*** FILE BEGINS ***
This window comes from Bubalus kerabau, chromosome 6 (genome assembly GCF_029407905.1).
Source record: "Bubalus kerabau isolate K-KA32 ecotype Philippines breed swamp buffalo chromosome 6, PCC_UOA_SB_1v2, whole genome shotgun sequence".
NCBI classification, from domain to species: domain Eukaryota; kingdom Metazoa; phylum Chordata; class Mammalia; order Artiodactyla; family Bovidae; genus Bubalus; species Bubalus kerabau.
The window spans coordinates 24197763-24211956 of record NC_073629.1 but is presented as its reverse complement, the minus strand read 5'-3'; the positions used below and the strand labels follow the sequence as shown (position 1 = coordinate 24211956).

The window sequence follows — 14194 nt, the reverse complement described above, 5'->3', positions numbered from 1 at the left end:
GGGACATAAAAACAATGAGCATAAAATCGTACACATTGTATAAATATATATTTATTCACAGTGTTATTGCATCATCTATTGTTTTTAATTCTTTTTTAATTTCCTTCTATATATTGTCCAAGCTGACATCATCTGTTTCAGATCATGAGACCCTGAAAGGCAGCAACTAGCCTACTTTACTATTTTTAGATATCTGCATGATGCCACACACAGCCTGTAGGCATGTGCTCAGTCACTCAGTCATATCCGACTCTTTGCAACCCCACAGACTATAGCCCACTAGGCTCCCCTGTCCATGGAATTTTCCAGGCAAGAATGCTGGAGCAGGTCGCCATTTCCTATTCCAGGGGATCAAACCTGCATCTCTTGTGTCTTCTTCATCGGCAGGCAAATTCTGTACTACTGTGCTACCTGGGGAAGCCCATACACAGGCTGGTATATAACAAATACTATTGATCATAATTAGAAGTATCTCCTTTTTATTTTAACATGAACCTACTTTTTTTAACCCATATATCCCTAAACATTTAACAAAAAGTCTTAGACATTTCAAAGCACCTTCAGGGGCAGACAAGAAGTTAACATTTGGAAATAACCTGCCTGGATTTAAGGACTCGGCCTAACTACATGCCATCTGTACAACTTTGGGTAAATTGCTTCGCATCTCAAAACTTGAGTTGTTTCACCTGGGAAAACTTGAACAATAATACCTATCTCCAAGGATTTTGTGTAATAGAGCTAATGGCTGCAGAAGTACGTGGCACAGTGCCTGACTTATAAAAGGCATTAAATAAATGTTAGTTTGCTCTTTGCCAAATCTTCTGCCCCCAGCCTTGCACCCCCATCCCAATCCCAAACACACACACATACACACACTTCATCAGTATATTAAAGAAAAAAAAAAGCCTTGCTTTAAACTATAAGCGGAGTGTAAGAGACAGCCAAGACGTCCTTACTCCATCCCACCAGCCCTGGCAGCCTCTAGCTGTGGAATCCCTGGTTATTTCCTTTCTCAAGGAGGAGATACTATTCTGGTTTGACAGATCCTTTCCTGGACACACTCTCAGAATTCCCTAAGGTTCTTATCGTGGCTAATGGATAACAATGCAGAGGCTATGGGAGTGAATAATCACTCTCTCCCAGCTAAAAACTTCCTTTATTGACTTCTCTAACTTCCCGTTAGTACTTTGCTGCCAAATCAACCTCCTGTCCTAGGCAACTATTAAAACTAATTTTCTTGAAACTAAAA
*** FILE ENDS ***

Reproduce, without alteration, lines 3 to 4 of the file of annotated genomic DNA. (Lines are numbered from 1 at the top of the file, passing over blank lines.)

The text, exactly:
NCBI classification, from domain to species: domain Eukaryota; kingdom Metazoa; phylum Chordata; class Mammalia; order Artiodactyla; family Bovidae; genus Bubalus; species Bubalus kerabau.
The window spans coordinates 24197763-24211956 of record NC_073629.1 but is presented as its reverse complement, the minus strand read 5'-3'; the positions used below and the strand labels follow the sequence as shown (position 1 = coordinate 24211956).